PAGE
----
A jury has awarded $15 million to parents who filed a wrongful-death lawsuit against Enterprise Rent-A-Car after their daughters died in a fiery crash north of the San Luis Obispo-Monterey county line in 2004.
Their daughters, Raechel and Jacqueline Houck, 24 and 20, of Santa Cruz, died in a crash along Highway 101 in their rented Chrysler PT Cruiser — which was subject to a safety recall — near the Bradley rest stop.The sisters were returning from their mother’s home in Ventura when the PT Cruiser, headed north, crossed the grass median and hit a southbound big rig, bursting into flames.
Experts hired by the parents’ law firm concluded that Raechel Houck lost steering ability because of a power-steering fluid leak. Enterprise argued that the crash was caused by Houck’s driving.
But after the nation’s largest rental car company and its corporate parent fought the suit for five years, they admitted in May that they were negligent and “their negligence was the sole proximate cause of the fatal injuries,” according to a document signed by their attorneys.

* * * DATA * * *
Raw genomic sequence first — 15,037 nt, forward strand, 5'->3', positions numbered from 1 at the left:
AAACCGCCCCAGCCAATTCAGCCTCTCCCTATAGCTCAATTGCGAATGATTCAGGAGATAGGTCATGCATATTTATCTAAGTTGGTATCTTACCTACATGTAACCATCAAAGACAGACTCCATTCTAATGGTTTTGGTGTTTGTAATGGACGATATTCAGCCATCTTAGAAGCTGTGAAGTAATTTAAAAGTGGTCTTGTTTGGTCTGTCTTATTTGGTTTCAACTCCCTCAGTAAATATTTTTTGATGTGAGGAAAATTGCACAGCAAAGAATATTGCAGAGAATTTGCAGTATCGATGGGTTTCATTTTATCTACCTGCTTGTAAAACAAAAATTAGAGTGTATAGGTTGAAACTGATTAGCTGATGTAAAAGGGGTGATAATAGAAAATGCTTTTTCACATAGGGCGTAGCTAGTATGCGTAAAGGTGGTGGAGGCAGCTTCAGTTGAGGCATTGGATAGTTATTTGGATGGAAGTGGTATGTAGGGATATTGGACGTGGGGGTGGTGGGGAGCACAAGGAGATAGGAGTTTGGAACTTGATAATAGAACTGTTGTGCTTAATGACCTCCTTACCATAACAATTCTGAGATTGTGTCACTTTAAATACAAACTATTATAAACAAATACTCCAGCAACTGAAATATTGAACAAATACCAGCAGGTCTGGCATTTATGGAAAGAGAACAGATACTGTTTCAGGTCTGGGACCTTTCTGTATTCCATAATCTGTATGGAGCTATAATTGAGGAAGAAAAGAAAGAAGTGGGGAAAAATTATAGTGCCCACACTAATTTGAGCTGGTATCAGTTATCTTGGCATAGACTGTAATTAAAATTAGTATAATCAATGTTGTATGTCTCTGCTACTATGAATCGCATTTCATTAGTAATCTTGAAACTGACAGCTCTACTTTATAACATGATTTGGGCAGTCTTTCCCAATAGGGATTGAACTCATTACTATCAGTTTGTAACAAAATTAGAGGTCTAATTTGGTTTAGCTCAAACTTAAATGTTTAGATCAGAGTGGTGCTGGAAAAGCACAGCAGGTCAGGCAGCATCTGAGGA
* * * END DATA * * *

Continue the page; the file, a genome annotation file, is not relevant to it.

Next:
The Alameda County Superior Court jury awarded damages June 9. The defendants have 30 days to appeal.Company attorneys at Yukevich Calfo & Cavanaugh in Los Angeles were not available to comment.
Enterprise spokeswoman Laura Bryant in St. Louis said the company would have a statement today.“This is a consumer issue of vital importance,” said Carol “Cally” Houck, mother of the two young women, citing a deposition from a company official indicating Enterprise had no plans to change policies regarding recalled cars in their fleets.
The month before the accident, Daimler Chrysler sent out recall notices for 435,000 PT Cruisers from 2002 through 2005. The notice stated that the power steering hose could leak, resulting in a fire.
Enterprise records showed the PT Cruiser in which the Houck sisters died had not been repaired; it had been rented four times since the recall, and the Houcks were the fourth, on Oct. 7, 2004.